Island of the White Rose – By R. Ira Harris – Bridge Works Publishing – 2013 – Hardcover – 243 pages – ISBN 978-0-9816175-5-8

Now and then we all need to be reminded about how the world got into this mess.

It sometimes falls to fiction writers to do that reminding, particularly since historians too often neglect their solemn duty in that regard.

The Cuban Revolution of the 1950s is a case in point. A massively corrupt right-wing dictatorship was overthrown by a massively corrupt left-wing dictatorship, nearly resulting a few years later in World War Three.

While just about everyone has heard of the Cuban missile crisis, thanks to our own politically corrupt historians few know the true history of that overthrow.

R. Ira Harris’s Island of the White Rose fictionally attempts to limn the major events leading up to the collapse of the Batista regime.

Political revolutions to oust the wealthy almost never succeed without critical defections from their ranks, and the Cuban situation was no exception.

The central character, a Catholic priest named Pedro Villanueva, comes from a well-to-do family of professionals. He is troubled by his ineffectualness as a clergyman and his newly felt emotional stirrings as he experiences desire for women—two women in particular, one a hardcore revolutionary and the other a young widow with children who helps her plot against the government.

Hitherto, Pedro has never been politically engaged, but now events will work to end his neutrality forever.

At first reluctantly but later with true conviction, Pedro will come to see that the present sadistic regime must come to an end. Ultimately this will mean having to kill someone—for a priest, a truly dispiriting outcome.

On every side, Pedro’s heart and mind are riven with conflict. The largest portion of Island of the White Rose chronicles how he struggles to reconcile what he is forced to do with his attempts to find some kind of peace within himself.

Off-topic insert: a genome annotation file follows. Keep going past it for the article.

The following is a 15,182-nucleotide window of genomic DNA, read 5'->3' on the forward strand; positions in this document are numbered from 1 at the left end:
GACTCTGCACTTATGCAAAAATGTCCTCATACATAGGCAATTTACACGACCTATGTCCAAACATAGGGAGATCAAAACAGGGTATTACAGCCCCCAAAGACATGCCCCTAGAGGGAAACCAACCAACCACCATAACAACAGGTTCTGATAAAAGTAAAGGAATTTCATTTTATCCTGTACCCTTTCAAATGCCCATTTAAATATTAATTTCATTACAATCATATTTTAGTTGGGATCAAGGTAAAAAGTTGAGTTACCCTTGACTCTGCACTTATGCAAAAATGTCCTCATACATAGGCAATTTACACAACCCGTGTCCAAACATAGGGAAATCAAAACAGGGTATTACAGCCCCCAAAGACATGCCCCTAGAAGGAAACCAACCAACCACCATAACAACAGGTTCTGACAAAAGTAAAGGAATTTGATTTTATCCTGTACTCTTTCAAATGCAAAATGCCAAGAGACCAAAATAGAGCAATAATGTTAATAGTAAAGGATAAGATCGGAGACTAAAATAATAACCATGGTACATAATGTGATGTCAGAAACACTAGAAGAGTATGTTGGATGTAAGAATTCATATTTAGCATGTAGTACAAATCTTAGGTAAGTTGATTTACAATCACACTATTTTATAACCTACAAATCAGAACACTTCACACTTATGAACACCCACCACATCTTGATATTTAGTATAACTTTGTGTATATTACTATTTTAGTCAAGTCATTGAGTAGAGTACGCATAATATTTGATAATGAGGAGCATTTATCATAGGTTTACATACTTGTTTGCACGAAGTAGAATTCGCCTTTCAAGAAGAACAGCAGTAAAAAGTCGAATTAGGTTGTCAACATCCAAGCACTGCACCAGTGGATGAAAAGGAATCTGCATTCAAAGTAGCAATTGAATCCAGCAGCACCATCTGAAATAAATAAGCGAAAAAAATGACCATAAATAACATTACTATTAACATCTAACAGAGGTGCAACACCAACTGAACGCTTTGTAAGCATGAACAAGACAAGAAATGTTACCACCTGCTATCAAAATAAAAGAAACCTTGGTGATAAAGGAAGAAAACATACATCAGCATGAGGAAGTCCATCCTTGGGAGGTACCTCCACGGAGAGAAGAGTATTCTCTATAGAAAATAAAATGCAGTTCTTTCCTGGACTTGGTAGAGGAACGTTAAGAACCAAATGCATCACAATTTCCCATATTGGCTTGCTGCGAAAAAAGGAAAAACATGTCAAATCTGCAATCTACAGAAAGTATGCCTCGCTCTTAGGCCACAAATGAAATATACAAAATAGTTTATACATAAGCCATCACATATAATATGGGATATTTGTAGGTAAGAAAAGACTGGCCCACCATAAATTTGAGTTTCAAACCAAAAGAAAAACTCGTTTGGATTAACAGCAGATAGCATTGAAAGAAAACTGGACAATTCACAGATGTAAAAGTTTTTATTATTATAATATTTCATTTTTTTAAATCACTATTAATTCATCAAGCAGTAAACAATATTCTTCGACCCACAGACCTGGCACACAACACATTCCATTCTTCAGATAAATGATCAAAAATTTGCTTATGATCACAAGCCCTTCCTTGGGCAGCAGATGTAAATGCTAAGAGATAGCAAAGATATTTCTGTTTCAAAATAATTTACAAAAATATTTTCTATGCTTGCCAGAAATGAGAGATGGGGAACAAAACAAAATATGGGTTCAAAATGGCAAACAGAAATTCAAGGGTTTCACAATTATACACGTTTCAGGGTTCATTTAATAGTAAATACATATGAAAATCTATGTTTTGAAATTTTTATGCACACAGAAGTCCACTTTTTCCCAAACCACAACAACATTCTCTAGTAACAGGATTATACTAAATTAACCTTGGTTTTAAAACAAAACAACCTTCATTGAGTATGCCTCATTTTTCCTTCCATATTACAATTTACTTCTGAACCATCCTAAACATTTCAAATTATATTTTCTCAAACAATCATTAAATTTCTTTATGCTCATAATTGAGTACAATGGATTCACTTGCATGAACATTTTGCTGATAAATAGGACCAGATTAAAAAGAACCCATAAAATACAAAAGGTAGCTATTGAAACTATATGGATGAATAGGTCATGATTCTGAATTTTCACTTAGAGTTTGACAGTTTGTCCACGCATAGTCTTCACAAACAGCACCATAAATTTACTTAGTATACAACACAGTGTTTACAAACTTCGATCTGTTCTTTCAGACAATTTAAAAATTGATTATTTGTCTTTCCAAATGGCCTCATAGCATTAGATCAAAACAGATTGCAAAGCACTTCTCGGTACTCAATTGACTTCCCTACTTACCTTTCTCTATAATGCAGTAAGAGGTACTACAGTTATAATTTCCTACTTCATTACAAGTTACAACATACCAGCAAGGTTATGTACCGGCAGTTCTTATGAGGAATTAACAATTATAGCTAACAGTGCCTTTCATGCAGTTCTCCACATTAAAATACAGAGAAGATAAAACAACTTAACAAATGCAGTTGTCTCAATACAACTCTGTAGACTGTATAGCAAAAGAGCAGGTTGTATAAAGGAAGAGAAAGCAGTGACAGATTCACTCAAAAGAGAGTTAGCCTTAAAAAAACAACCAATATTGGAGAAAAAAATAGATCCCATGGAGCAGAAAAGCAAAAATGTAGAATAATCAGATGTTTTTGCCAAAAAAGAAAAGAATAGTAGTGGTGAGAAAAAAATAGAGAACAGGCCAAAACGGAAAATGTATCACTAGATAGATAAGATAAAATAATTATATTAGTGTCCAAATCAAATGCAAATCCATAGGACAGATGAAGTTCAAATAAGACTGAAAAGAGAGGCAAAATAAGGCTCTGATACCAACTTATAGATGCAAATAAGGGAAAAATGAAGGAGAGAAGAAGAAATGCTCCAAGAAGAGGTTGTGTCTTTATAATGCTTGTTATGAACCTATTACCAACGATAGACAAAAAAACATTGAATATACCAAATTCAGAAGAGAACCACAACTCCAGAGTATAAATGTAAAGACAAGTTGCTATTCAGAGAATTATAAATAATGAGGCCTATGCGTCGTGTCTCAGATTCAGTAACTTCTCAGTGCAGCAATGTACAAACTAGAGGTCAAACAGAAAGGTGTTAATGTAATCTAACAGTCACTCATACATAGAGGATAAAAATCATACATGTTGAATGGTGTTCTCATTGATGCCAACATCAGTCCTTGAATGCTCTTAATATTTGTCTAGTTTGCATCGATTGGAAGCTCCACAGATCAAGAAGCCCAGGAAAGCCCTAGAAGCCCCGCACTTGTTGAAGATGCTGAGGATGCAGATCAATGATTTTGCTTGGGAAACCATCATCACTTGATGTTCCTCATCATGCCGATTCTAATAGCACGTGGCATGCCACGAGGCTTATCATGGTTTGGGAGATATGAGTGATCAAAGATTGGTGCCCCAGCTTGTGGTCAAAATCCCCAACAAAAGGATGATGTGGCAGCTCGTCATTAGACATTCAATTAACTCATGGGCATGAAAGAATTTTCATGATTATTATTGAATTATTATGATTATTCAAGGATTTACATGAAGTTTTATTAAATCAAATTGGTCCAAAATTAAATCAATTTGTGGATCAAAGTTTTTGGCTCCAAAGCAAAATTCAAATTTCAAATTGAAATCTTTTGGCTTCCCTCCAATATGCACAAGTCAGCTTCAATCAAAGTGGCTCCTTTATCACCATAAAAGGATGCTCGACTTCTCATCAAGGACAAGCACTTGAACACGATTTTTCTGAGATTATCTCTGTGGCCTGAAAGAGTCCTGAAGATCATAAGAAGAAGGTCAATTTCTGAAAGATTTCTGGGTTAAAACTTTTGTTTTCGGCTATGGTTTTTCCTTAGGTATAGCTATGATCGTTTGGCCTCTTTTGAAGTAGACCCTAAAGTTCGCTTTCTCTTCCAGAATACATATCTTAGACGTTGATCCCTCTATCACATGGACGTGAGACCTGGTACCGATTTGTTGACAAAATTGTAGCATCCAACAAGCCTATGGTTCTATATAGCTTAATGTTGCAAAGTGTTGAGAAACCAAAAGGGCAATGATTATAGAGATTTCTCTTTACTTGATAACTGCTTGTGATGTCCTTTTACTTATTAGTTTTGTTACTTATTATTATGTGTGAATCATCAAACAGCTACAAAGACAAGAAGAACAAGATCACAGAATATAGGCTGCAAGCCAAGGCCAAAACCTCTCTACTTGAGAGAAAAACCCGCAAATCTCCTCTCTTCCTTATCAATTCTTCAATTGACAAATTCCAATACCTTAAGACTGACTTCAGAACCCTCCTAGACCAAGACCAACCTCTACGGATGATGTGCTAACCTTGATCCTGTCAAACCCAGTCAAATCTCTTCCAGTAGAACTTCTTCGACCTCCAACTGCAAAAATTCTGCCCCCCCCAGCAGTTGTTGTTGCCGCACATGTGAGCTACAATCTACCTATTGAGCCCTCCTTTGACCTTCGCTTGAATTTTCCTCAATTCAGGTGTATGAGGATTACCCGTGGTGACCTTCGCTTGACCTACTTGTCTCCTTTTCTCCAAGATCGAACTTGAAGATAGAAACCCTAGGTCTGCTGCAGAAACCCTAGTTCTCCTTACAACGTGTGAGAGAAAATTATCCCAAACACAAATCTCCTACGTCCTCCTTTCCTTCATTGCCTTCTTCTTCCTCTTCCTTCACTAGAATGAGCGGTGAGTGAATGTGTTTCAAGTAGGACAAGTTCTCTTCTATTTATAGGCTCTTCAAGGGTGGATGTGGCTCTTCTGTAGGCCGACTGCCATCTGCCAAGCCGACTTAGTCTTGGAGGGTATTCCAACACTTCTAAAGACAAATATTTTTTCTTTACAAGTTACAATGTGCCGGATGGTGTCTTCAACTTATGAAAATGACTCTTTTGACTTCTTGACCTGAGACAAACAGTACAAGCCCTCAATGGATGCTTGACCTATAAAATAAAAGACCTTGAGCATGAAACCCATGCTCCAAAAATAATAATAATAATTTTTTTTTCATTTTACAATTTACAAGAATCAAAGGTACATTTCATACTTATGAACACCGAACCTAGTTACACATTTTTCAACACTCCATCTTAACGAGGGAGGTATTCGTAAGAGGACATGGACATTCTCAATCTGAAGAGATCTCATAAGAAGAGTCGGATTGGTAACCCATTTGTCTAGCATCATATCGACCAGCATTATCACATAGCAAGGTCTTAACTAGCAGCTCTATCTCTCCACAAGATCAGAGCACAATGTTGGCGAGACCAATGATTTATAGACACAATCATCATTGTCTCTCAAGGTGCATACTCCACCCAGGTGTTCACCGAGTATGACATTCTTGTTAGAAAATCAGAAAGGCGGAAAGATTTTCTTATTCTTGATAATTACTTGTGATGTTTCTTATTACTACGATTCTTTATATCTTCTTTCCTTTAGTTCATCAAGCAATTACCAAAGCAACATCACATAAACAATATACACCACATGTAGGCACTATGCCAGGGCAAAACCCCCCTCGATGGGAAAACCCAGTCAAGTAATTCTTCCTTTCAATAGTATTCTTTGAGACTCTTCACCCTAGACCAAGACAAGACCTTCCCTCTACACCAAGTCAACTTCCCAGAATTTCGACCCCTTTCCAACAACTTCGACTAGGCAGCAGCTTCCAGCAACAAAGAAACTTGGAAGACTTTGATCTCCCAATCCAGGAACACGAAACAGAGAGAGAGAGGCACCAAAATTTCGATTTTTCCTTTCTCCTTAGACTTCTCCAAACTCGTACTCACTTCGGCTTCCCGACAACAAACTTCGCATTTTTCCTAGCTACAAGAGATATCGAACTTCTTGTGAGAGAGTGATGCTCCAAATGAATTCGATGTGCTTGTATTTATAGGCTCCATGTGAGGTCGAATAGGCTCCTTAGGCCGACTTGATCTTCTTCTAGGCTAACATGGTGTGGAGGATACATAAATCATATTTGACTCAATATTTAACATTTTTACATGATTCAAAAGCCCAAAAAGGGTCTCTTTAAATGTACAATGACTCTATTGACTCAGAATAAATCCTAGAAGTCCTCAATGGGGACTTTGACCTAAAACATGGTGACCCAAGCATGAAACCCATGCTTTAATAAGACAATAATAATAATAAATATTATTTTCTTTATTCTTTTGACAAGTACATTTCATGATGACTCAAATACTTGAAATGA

Overall, the book succeeds in integrating its historical background with the plotline. Two reservations, however: Pedro’s troubles, especially in the way they’re written, sometimes verge on over-the-top melodrama of the 19th-century variety. Other readers will probably disagree. In addition, the ending is too abrupt and lacks a satisfactory resolution. If, as rumored, there is a sequel, then all is forgiven.

PARENTAL WARNING: Explicit sex scenes and profanity.


Felicitous phraseology from the text:

“Once more he contrasted the sea and his spiritual life ashore. At sea, we have rules—red, right turning for lights—upwind sloops have right-of-way—what are my rules for myself as a priest and as a man? He had no answers.”

“Where five months earlier the men in the dining room would have all been in tuxedoes, tonight the leaded-glass crystal chandeliers shone down on bushy-bearded Fidelistas in their military fatigues. They appeared to be drinking lemonade.”

“I’m no hero. I’m a hypocrite. I’m not doing what I want, and what I want I can’t be doing. How would you feel?”

“Too many people died to make Cuba free. They’ll never stand for another dictatorship.”

“The swells grew higher. ‘La Rosa Blanca’ heeled sharply on the starboard side. At the bow, the waves seemed to dwarf the sloop, but as she rode through the troughs, she magically leaped over the crests, spray flying back into the cockpit. Above, clouds that at first light had looked like scattered stones now started to coalesce into tufts of darkening gray.”